Of the $7.1 billion paid to help Musk, about $5.2 billion comes from 18 financial partners who joined the deal; the other $1.9 billion will be generated by Saudi Prince Alwaleed bin Talal Al Saud who will renew his current Twitter stake, according to a May 5 filing. shares pledged by Musk in what is called a margin loan. Musk is worth more than $220 billion, according to the Bloomberg Billionaires Index, but most of it is illiquid. To raise more cash to fund his equity commitment, he could sell assets, including more Tesla stock. He could find more associates. He could also sell preferred stock on Twitter. It is a special type of stock that basically provides holders with additional benefits, such as high annual dividends. Musk had been in talks to potentially raise more capital from investors such as Apollo Global Management Inc. and Sixth Street Partners earlier this year, but those companies dropped out of talks months ago, around the time where Musk backed out of the deal.

5. How much debt would be added to Twitter’s balance sheet?

About $13 billion, the amount the banks have pledged to lend Twitter to complete its part of the deal. Twitter’s credit rating is already below investment grade, so this new debt would come in the form of junk bonds and leveraged loans. As is normal in LBOs, the intention was for the banks to then sell that risk in the form of longer-term debt to outside investors, but the banks are responsible and would have to shell out the money if something went wrong. . Based on the structure shown in the public filings, the pledges would likely be replaced by $6.5 billion in leveraged loans, $3 billion in secured junk bonds, and $3 billion in bond bonds. junk not guaranteed. The banks also provided $500 million of a special type of loan called a revolving credit facility that Twitter will be able to borrow and repay over the life of the loan.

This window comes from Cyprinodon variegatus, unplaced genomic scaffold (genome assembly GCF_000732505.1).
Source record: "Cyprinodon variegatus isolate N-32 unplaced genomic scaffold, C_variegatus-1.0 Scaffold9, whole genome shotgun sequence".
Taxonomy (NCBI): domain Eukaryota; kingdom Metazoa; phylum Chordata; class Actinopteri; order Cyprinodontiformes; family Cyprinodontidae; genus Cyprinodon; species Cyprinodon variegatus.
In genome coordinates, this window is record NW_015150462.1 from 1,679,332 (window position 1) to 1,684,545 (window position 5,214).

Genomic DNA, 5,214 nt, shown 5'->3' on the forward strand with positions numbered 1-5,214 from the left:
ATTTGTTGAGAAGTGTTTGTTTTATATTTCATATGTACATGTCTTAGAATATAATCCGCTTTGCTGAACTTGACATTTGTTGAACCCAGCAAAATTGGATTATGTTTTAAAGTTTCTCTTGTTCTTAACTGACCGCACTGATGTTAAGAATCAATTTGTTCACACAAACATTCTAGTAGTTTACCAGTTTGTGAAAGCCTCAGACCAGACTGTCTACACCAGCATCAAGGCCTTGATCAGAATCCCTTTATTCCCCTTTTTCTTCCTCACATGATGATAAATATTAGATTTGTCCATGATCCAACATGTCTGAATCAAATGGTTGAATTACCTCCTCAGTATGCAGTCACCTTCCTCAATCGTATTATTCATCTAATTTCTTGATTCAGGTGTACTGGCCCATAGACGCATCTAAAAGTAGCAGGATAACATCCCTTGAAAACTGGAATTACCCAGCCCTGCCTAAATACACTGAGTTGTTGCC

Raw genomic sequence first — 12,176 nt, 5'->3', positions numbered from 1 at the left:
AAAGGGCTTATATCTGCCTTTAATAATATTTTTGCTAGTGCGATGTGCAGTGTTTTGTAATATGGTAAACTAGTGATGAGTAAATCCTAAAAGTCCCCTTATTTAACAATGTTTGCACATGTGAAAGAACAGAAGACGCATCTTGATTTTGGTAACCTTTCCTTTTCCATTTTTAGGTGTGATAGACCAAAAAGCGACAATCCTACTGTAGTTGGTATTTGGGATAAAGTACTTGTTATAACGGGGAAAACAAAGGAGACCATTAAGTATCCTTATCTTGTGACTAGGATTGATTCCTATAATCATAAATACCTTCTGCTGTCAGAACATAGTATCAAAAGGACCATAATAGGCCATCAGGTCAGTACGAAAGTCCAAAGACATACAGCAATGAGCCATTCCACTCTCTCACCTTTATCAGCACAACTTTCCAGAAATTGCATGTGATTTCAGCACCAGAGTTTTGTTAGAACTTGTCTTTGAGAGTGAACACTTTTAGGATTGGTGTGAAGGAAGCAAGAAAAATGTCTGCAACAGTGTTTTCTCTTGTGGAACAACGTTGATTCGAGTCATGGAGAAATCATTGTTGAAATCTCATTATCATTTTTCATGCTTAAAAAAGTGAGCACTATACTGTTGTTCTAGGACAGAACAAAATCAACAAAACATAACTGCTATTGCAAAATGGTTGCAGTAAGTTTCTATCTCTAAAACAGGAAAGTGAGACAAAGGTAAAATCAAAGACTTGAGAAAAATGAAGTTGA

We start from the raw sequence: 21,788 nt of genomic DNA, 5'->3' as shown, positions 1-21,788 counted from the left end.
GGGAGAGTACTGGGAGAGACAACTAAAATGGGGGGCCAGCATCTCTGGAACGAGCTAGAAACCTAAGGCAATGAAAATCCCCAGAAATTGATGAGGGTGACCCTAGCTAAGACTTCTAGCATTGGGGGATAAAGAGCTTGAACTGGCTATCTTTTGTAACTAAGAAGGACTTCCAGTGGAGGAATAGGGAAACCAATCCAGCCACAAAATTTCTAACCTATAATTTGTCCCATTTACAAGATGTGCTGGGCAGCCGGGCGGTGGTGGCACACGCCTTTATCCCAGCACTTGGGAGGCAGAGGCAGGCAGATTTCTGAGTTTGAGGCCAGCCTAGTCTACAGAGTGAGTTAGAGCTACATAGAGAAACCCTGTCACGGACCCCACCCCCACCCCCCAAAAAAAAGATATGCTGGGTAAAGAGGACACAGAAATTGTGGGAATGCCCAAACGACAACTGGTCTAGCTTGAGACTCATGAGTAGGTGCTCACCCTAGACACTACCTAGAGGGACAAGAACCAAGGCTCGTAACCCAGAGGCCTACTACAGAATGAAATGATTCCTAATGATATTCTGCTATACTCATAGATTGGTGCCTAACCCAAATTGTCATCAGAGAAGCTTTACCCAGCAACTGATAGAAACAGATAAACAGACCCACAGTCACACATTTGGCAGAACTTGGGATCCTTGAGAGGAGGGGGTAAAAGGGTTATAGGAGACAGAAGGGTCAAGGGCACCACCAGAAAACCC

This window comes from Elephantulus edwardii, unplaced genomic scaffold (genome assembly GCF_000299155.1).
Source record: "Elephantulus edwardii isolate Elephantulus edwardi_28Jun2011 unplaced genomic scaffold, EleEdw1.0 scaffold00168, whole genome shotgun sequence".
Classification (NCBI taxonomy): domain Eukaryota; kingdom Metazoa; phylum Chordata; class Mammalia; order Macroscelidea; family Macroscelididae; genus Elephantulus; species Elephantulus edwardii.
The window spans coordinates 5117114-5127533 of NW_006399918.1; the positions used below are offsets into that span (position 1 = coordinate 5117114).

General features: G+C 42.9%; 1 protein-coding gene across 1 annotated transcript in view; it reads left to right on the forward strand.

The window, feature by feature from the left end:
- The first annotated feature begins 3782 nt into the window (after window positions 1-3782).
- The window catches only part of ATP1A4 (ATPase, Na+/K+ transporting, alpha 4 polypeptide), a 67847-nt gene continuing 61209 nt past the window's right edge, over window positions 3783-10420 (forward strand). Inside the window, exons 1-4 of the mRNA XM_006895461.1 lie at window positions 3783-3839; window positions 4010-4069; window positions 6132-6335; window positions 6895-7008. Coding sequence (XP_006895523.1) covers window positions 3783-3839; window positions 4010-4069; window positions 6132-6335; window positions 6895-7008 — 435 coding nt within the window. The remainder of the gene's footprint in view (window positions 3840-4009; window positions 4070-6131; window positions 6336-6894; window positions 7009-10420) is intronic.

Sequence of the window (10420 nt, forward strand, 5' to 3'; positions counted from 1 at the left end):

6. Could debt financing fail?

Almost certainly not. Debt financing presents a headache – but for the banks, not for Musk. Led by Morgan Stanley, seven banks underwrote the debt, meaning they are obligated to provide the money, period. If banks fund the debt, they could potentially syndicate bonds and investor loans at a later date. But credit conditions have deteriorated since banks pledged to pay down debt in April, meaning they are likely to take a loss on at least some of any debt sales.

7. How much debt does Twitter have now?

Twitter has tapped into the junk bond market before and has two bonds outstanding for about $1.7 billion in total, as well as convertible notes. Twitter is likely to repay existing debt as part of the transaction. If the LBO takes place, Twitter will have billions of dollars more debt on its balance sheet. CreditSights, a credit research firm, sees total leverage increasing to a ratio of 9x an earnings measure, up from 3.7x previously, according to a report released on April 25.

8. What does this deal mean for Twitter’s finances?

The increased leverage means he will have little room for error going forward. Private equity firms typically load a company with debt, cut costs, and try to increase revenue. Profits must grow rapidly so that the company can pay its high interest and eventually pay off its debt. Some analysts predict the deal will leave Twitter heavily leveraged relative to its projected earnings, which could spell pain if the company can’t grow fast enough.